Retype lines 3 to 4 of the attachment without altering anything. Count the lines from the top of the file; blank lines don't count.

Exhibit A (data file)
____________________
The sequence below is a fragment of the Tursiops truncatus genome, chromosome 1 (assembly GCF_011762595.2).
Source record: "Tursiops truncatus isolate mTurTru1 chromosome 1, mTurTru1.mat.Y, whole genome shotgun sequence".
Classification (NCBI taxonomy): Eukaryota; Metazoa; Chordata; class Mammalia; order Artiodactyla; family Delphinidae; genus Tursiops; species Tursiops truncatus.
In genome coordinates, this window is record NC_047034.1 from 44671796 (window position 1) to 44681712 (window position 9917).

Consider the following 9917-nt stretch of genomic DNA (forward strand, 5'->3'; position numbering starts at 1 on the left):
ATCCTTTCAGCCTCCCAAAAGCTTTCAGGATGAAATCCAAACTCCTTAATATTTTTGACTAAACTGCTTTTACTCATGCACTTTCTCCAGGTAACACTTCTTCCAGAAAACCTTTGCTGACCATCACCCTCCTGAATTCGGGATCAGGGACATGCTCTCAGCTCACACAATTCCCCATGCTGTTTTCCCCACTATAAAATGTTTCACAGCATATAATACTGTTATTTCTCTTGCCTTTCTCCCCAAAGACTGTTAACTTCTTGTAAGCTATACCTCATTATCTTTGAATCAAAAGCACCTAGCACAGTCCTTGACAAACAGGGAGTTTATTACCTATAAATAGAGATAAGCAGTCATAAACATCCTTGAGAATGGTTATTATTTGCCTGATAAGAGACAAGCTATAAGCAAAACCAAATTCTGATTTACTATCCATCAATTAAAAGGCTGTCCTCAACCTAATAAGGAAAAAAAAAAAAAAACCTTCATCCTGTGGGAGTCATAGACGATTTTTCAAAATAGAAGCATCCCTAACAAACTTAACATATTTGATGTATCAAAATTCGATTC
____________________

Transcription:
Classification (NCBI taxonomy): Eukaryota; Metazoa; Chordata; class Mammalia; order Artiodactyla; family Delphinidae; genus Tursiops; species Tursiops truncatus.
In genome coordinates, this window is record NC_047034.1 from 44671796 (window position 1) to 44681712 (window position 9917).